Firestone Tire Wilderness AT 235 75R 15 bead cord failure

Submitted by Jeff Buster on Sat, 12/03/2011 - 12:50.

It turns out that this tire was included in the Firestone Tire safety recall implemented in 2001 -  however, the tire failed because of a different manufacturing defect than the steel belt separation defects cited in the recall.

The tires in the recall failed - according to what I have read including a technical report titled Firestone Tire Failure Analysis by 

Dr. Sanjay Govindjee  - due to a separation of rubber between the steel tread belts.   
 
 
 
The tire imaged above is one of the same batch of defective tires - but the failure mode is not in the tread area but in the exterior tire cord at the bead.     In an effort to examine why the tire bead failed a razor knife was used to cut into the rubber at the right hand side of the image (see top image) .   In the razor cut the cord fibers can be seen in the upper and lower faces of the cut.   The fiber location in the rubber rises to the surface of the rubber on the hand side of the image -while the fibers are buried about 3/32" of an inch in the rubber on the right hand side.   
 
Looking further to the left along the cracked rubber in the image the failed cord fibers have left residual thread sized grooves/corrugations in the surface of the rubber on both sides of the crack.   
 
It is clear that the failure mode for this tire was chaffing of the cord fibers by the steel wheel rim because the cord fibers were in direct contact with the steel rim because there was no rubber cover between the rim and the fiber.  
 
The following image from  data.epo.org is a diagram of a typical tire bead with cord wrapped around the bead.  
 
 
The Wilderness AT tire has an agressive tread and in this case was being used on the rear axel as a winter snow tire on a Chevy 1500 van.  The driver of the van - very fortunately - heard a squeaking noise form the rear of the vehicle at very slow speed - and assumed it was a brake which was squeaking.   The operator asked another person to drive the vehicle slowly so that the operator could walk alongside the vehicle and listen to determine which rear wheel made the noise.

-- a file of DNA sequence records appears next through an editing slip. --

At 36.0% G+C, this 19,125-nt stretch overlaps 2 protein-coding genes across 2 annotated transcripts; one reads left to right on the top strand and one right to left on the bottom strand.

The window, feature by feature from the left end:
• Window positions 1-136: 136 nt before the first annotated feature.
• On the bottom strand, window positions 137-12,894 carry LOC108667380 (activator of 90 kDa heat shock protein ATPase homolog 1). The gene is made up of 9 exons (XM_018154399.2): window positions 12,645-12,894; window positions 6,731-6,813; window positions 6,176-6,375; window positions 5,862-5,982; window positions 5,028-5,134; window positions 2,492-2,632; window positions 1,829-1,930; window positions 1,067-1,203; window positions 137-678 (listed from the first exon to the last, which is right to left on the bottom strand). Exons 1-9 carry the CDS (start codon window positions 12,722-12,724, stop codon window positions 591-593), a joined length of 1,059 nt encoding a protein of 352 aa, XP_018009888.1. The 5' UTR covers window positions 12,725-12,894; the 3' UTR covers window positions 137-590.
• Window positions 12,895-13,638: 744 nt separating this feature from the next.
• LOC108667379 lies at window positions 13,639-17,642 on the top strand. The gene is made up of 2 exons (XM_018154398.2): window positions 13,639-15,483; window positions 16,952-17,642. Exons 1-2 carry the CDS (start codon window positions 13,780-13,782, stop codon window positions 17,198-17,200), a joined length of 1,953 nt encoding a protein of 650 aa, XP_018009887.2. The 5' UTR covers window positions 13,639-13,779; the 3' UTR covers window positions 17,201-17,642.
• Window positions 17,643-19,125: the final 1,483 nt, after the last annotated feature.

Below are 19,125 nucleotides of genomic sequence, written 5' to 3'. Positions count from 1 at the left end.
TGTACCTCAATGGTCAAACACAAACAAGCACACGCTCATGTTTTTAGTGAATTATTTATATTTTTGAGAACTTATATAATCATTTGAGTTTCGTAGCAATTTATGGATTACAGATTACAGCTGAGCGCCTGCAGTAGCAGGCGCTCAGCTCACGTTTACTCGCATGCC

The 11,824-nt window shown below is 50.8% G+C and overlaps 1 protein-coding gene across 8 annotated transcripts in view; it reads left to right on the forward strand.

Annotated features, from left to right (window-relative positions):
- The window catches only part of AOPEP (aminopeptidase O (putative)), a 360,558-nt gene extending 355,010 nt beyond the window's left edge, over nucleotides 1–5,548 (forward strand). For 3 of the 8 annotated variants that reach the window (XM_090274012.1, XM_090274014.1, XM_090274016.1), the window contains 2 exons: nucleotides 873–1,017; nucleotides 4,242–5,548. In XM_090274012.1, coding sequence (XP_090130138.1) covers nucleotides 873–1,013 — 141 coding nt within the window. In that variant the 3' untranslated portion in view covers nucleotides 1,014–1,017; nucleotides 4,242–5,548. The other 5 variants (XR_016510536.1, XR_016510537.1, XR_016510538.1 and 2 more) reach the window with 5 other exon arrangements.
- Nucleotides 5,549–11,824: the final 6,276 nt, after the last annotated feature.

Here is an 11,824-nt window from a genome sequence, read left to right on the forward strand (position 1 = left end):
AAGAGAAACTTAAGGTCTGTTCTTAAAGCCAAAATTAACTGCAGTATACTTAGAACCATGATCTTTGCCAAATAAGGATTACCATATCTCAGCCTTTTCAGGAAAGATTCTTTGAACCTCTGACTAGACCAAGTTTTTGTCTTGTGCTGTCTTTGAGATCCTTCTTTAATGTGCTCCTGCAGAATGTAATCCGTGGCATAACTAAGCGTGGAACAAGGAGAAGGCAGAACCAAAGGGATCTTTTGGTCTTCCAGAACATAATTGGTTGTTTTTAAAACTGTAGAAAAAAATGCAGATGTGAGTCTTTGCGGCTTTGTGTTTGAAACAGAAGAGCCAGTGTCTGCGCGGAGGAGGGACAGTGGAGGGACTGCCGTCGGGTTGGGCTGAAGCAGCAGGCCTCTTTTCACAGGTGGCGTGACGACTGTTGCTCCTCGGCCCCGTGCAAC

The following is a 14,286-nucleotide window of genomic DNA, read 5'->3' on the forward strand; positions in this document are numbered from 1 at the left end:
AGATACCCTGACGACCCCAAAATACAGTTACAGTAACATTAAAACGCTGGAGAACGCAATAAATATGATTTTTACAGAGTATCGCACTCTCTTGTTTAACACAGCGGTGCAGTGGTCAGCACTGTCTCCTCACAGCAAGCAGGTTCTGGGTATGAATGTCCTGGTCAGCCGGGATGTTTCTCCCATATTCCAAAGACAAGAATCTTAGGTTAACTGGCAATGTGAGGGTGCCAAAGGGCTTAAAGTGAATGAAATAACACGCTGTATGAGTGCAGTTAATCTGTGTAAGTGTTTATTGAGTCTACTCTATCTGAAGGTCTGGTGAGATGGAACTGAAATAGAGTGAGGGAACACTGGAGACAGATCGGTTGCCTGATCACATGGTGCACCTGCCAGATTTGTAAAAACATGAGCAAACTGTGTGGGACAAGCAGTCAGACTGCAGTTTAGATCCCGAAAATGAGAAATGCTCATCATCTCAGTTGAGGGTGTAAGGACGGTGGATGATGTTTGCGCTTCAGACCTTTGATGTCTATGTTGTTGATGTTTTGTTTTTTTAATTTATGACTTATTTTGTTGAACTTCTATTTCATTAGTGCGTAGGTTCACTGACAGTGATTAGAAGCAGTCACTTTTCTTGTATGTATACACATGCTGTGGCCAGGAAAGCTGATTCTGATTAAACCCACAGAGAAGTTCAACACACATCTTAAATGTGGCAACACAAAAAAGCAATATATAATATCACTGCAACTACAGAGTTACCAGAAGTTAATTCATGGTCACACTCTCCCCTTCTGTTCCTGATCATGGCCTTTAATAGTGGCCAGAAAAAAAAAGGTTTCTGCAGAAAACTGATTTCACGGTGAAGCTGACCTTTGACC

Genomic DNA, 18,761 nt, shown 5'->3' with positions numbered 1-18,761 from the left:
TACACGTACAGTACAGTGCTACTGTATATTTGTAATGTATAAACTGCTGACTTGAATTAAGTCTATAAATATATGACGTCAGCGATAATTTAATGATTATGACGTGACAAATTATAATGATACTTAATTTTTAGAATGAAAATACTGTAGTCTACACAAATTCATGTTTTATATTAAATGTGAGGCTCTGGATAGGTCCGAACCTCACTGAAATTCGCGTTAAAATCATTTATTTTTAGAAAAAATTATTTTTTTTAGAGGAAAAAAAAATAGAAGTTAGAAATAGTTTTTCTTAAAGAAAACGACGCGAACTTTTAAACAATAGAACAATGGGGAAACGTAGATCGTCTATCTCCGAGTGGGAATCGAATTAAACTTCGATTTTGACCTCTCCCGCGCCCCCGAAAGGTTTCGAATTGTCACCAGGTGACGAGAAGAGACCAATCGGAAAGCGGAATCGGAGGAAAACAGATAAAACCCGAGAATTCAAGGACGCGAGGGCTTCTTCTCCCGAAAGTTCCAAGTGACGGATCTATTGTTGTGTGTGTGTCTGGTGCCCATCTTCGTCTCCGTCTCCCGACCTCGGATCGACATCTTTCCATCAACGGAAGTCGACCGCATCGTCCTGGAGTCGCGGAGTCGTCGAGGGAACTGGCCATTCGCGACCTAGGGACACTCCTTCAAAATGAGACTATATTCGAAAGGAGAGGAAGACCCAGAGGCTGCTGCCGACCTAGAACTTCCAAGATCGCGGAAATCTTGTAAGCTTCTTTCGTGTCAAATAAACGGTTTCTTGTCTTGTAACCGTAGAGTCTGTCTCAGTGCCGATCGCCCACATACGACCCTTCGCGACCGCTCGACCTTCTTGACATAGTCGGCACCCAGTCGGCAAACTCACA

Once it was determined which wheel made the once per revolution squeak, the vehicle as jacked up and the wheel removed in order to inspect the brake drum.   
 
Only when the wheel was off the vehicle so the inside of the wheel was visible did the operator notice that the bead on about one third of the steel rim was lifting outwardly away from the rim leaving a 1/8th inch to 1/4" inch gap.   
 
The tire was inflated to 35 lbs and other than the gap between the bead and the steel rim nothing looked wrong with the tire.  
 
The operator put on the vehicle spare and this tire stayed on the rim outside until a few days ago when I helped dismount the tire.  
 
Only when the tire was dismounted from the steel rim was the cracked rubber visible.  Note:  the rust stain on the tire is a product of the squeaking tire polishing the steel rim which then rusted orange in the rain after the tire was removed from the vehicle.  
 
The tire was manufactured in the tenth week of 1998 at with VNHL factory code    - see image below for DOT manufacturing information
 
The image below demonstrates the extent of the bead cord failure on the whitewall side of the tire.  None of the cracks were visible while the tire was on the steel rim - because the rim extends to the raised ridge on the tire - see rust stain which extends to the raised rubber ridge.  
 
 
 
 
 
 
 
 
AttachmentSize
Firestone-bead-exterior-cord-failure-P1560065.jpg113.75 KB
Firestone-bead-failure-P1560048.jpg82.04 KB
Firestone-bead-failureP1560053.jpg88 KB
tire_bead_images_2.jpg8.66 KB
( categories: )